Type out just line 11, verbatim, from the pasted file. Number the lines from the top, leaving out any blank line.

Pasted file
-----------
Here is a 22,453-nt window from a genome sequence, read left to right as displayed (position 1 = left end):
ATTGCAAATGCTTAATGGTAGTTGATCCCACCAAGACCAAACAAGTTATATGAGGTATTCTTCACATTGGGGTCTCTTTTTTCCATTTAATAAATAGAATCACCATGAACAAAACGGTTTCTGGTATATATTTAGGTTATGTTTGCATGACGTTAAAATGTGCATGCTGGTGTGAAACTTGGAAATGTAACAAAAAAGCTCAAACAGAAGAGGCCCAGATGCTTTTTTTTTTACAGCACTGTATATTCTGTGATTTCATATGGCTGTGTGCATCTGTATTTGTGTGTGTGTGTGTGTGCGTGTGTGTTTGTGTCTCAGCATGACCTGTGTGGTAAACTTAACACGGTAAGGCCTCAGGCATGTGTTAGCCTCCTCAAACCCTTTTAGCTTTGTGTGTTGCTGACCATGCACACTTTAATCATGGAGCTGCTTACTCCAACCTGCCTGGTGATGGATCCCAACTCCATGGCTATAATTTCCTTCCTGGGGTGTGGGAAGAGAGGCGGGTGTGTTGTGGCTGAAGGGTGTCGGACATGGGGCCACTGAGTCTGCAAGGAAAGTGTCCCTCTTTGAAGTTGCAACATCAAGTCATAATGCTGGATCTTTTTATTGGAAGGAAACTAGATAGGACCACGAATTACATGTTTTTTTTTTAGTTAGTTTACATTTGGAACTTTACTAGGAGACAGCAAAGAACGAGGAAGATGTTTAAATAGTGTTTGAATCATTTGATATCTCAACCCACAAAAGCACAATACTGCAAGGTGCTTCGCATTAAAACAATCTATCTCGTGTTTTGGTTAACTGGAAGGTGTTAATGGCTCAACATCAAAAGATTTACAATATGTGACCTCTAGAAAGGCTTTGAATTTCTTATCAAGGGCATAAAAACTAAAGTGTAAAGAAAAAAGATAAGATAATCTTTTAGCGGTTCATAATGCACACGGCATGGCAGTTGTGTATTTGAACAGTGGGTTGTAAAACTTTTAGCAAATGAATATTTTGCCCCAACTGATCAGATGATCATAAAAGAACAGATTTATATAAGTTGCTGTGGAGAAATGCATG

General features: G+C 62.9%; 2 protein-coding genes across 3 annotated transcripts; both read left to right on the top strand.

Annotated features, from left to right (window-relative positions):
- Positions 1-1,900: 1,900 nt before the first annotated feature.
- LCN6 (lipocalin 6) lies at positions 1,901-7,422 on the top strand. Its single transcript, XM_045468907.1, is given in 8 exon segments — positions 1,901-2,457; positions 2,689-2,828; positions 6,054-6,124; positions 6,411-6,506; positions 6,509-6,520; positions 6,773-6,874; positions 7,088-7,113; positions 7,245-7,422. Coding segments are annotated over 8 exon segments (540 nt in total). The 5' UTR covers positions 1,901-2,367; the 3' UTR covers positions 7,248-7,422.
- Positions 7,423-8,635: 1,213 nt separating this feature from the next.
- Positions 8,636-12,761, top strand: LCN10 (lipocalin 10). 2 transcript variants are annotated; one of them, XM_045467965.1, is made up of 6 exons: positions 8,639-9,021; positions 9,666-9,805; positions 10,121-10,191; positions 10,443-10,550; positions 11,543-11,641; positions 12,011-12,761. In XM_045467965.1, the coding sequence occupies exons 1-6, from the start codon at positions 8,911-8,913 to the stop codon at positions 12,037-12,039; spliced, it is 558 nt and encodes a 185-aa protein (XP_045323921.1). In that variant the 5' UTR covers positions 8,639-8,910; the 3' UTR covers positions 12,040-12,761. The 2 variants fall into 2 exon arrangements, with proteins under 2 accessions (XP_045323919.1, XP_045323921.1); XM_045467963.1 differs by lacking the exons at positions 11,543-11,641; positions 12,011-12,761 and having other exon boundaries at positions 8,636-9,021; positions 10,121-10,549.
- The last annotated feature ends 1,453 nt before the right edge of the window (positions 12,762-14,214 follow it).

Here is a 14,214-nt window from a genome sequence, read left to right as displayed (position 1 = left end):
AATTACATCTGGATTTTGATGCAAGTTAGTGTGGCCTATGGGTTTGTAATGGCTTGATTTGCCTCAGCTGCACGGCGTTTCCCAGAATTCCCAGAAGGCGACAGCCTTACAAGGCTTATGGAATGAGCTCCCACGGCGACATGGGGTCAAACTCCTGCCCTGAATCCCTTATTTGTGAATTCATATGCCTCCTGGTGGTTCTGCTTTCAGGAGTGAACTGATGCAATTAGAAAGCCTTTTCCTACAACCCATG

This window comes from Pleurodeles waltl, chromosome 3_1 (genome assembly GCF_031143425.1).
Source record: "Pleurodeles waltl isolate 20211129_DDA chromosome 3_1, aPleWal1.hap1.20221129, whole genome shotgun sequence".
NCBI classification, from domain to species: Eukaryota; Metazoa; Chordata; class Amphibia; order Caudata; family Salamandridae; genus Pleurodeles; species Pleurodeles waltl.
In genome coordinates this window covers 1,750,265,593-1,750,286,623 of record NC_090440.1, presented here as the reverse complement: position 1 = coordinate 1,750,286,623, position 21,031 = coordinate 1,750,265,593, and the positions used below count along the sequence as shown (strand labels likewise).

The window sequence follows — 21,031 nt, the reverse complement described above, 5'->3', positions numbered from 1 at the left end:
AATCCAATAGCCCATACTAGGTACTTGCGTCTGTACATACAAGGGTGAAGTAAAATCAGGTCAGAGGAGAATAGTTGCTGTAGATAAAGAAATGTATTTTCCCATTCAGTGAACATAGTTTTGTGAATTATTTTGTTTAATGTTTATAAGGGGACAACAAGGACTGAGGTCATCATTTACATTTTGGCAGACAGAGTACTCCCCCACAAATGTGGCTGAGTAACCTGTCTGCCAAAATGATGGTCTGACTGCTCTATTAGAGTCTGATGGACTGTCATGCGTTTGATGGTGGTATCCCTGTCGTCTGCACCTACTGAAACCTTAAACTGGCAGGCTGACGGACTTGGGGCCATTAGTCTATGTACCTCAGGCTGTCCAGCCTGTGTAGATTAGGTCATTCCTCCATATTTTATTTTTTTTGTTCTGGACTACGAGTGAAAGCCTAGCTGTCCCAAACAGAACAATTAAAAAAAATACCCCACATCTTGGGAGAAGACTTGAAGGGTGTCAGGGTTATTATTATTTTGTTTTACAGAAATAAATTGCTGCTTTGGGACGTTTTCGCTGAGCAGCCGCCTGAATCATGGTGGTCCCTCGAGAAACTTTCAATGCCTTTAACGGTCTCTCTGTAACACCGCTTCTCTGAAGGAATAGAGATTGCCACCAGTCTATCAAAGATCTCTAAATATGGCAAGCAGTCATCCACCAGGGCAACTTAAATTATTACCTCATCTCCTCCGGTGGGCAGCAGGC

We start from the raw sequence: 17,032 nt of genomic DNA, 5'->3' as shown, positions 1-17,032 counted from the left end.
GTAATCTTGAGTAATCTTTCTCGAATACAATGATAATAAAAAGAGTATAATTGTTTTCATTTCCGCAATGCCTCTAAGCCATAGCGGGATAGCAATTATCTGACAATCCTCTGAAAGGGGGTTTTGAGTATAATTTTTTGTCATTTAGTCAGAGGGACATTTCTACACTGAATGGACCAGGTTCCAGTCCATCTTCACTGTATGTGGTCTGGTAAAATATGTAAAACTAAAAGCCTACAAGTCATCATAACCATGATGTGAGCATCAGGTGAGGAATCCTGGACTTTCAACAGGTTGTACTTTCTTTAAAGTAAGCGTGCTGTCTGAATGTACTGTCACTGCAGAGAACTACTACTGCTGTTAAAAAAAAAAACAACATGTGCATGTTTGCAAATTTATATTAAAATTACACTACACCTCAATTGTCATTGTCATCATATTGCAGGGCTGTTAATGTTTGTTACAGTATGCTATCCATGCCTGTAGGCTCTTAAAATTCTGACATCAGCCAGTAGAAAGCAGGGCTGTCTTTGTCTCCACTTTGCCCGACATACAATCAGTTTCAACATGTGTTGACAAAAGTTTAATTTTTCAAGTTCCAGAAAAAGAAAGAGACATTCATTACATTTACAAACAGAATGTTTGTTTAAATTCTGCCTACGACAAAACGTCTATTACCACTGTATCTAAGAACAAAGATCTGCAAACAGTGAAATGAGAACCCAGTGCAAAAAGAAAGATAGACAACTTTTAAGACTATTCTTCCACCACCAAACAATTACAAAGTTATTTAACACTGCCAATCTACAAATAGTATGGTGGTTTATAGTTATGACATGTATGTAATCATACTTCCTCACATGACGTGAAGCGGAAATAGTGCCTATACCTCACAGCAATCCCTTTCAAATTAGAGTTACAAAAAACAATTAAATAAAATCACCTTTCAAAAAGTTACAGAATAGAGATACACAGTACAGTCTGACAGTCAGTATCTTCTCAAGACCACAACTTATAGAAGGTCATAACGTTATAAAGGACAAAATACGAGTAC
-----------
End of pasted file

AATTACATCTGGATTTTGATGCAAGTTAGTGTGGCCTATGGGTTTGTAATGGCTTGATTTGCCTCAGCTGCACGGCGTTTCCCAGAATTCCCAGAAGGCGACAGCCTTACAAGGCTTATGGAATGAGCTCCCACGGCGACATGGGGTCAAACTCCTGCCCTGAATCCCTTATTTGTGAATTCATATGCCTCCTGGTGGTTCTGCTTTCAGGAGTGAACTGATGCAATTAGAAAGCCTTTTCCTACAACCCATG